Thursday, October 22, 2020

Razor-Edge Lagonda V12s by Freestone & Webb

I wrote about a 1939 Lagonda V12 Drophead Coupé with a factory body designed by in-house stylist Fred Feeley here.  Since I believe design of convertibles is less taxing to a stylist than cars with hard tops with all the possibilities of forms, window shapes, and other rquired deatils, I tend to focus on such cars on this blog.  Therefore, I owe readers something about Lagona V12 Saloon styling to compensate for that post about a convertible.

In that post I commented that Feeley's frontal design, the basis for both factory and custom bodies, was more rounded than, say, the angularity of Rolls-Royces.  Which made me wonder if there were examples of Logonda V12s with angular bodies and how such bodies might relate to the rounded frontal design.  It happens that the Freestone & Webb coachbuilding firm (brief Wikipedia entry here) built some "razor-edge" bodies (F&W initiated that style) on V12 Lagondas.  Some these are shown below.

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First, three images of a for-sale 1938 Lagonda V12 Short Chassis Saloon by Freestone & Webb.  From the side, the contrasting curved and sharply-defined elements work well together.

Perhaps camera lens distortion affects this image, but the curved frontal elements appear cramped while the flat windshield makes the after part of the car seem too wide -- a contrast that doesn't seem to work well here.

This rear quarter view suggests the Razor-Edge part of the body is too delicate, given the robustly rounded front fender and spare tire cover.

This is a 1939 version in a "for sale" photo.  The spare tire is missing, but that serves to lighten the front, making the curved and angular elements work better together.

The following three images are of a 1939 Lagonda V12 Sport Saloon with a Razor-Edge body by Freestone & Webb.  I don't know the source of this photo.  This camera angle and lens combination lessens the contrasts noted for the second image from the top.

That car was later up for auction by Bonhams, the source of this and the following photo.  Again, the design holds together fairly well, but not perfectly.

This rear quarter view angle diminishes the effect of the front fender and spare tire cover combination.

I am forced to conclude from these photos (and not by viewing one of these cars in person) that Feeley's frontal identity features and Razor-Edge styling do not work very well together.

Monday, October 19, 2020

Styling a New Luxury Brand: Infiniti

I wrote here about the 1990 Lexus, a successful new luxury brand.  In this post, the subject is Infiniti, another new Japanese luxury brand launched around the same time.  Specifically, the model Q45 (marketed model years 1990-96). Its Wikipedia entry is here.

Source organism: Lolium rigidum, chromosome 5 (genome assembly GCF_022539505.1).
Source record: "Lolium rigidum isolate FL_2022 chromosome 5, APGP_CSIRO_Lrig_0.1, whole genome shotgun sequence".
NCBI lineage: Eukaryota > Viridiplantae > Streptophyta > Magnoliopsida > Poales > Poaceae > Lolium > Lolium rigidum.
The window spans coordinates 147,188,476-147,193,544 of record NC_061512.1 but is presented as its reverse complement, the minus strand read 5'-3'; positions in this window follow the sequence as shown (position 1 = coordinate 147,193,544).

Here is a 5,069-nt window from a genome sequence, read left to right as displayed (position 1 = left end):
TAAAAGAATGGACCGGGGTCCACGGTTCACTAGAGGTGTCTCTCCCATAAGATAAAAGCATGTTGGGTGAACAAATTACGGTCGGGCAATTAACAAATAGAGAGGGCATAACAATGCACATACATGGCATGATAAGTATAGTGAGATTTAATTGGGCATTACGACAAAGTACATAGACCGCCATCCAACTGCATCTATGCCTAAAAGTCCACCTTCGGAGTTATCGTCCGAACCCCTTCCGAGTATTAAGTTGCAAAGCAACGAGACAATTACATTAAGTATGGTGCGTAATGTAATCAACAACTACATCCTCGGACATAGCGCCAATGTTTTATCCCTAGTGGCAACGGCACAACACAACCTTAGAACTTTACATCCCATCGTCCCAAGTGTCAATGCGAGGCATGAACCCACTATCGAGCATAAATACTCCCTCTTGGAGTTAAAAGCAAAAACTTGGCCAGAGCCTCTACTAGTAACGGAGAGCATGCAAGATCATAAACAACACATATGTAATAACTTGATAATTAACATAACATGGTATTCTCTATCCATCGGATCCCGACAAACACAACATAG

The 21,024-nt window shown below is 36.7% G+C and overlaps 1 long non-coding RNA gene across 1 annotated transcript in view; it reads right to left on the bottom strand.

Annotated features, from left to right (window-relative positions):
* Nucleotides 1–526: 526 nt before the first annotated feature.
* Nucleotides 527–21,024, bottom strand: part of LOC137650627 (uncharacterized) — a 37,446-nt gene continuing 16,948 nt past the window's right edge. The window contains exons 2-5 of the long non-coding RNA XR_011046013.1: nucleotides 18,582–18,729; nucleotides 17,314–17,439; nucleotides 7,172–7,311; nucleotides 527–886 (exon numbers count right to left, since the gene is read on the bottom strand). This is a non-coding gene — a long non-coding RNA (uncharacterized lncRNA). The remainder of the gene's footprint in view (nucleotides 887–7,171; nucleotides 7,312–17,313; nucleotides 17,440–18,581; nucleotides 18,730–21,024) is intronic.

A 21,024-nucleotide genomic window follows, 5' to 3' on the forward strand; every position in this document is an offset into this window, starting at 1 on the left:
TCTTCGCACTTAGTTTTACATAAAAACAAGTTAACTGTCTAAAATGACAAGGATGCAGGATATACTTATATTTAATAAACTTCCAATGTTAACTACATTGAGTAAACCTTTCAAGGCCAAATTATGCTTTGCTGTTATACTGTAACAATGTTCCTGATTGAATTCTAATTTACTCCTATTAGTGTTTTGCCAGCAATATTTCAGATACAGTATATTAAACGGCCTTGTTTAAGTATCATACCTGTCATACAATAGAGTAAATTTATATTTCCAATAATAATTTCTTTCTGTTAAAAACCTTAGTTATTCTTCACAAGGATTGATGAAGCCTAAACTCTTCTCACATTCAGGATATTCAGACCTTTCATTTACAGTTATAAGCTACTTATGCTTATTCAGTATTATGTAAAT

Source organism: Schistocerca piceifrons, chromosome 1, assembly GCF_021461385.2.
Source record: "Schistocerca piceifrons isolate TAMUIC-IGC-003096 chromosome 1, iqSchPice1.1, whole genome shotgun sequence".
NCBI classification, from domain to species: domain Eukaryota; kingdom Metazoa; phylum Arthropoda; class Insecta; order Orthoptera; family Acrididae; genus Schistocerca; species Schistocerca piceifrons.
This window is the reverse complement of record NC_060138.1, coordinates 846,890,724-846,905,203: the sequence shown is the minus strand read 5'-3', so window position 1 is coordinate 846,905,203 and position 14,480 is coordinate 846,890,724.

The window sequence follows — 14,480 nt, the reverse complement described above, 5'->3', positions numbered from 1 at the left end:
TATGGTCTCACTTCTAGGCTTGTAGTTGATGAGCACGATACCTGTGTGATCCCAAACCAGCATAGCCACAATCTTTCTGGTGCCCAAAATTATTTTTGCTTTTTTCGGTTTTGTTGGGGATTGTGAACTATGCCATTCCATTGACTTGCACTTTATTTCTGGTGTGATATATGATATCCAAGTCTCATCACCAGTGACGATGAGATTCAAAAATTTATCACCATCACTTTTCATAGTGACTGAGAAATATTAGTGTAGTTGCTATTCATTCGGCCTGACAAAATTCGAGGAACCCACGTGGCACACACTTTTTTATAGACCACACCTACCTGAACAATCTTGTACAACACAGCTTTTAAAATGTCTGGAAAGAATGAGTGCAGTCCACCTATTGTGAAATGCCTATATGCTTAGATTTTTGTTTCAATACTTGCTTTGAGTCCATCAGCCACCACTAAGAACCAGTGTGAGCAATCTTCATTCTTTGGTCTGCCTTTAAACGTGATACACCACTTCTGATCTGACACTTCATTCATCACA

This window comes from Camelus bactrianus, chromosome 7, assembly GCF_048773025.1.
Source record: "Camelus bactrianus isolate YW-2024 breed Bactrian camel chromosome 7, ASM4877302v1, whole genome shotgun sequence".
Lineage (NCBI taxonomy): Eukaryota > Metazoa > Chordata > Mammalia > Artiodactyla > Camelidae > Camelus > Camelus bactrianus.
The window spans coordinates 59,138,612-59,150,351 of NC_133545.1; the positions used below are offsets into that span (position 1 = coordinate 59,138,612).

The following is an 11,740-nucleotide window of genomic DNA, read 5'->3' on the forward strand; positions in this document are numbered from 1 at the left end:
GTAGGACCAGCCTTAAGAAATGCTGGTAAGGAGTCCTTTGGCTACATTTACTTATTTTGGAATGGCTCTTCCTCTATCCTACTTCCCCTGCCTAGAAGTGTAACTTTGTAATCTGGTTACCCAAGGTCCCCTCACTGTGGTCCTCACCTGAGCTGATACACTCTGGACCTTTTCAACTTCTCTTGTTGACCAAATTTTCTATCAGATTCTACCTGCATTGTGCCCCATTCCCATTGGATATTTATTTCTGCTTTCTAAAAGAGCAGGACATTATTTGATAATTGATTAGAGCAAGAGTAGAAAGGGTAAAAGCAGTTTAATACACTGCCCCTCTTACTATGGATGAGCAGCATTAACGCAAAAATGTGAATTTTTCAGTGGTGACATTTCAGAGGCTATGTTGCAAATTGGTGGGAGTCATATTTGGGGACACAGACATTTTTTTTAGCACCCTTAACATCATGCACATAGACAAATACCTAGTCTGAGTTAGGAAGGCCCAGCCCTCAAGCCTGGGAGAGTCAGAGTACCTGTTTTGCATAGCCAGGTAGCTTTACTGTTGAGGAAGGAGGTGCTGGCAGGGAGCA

As mentioned in the earlier post, stylists and management surely paid attention to potential competitors.  Below are cars in the American market that were in production during the time Q45 styling was developed.  They were selected on the basis of having wheelbases fairly similar to that of the new Infiniti.  Their designs are compared to that of the Q45.

Most of the images below are factory-sourced photos.

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1985 Cadillac Sedan DeVille
Basically 1970s-'80s "three box" angular styling featuring large glass areas.  The main concession to aerodynamic efficiency is the slanted windshield.

1981 Lincoln Town Car
This model remained in production during the 1980s.  Its design is even more extreme three-box than the Cadillac's.

1987c. BMW 7 Series
Three-box styling is softened a little on this car.  It was new around the time Infinity stylists were at work.

1981c. Mercedes-Benz SE W126, unknown photo source
In production for most of the 1980s.  The Infiniti would almost surely have to compete with a redesigned S-Class soon.  And ditto Lincoln and Cadillac.  So what should Infiniti stylists come up with?

1991 Ininiti Q45
It turned out that Infiniti's marketing concept was that the car was different.  Therefore, features from its primary competition are absent.

1986 Jaguar XJ6, for sale image
It seems that the competing car closest in design to the Q45 was the Jaguar XJ6.  Both cars have a lithe appearance and six-window passenger greenhouses where those windows are less tall than on the three-box designs seen above.  Oddly, Jaguars were not strong competitors for the proposed Infiniti.  Perhaps that's why they were "different" enough to inspire a "different" new luxury car.  Oh, and the wheelbases are nearly identical.

Thursday, October 15, 2020

Oldsmobile Cutlass Ciera -- 1982-1996


Recently while I was taking my morning walk in the town near where I live, I spotted and photographed the car shown above.  It's an Oldsmobile Cutlass Ciera, probably from around 1990.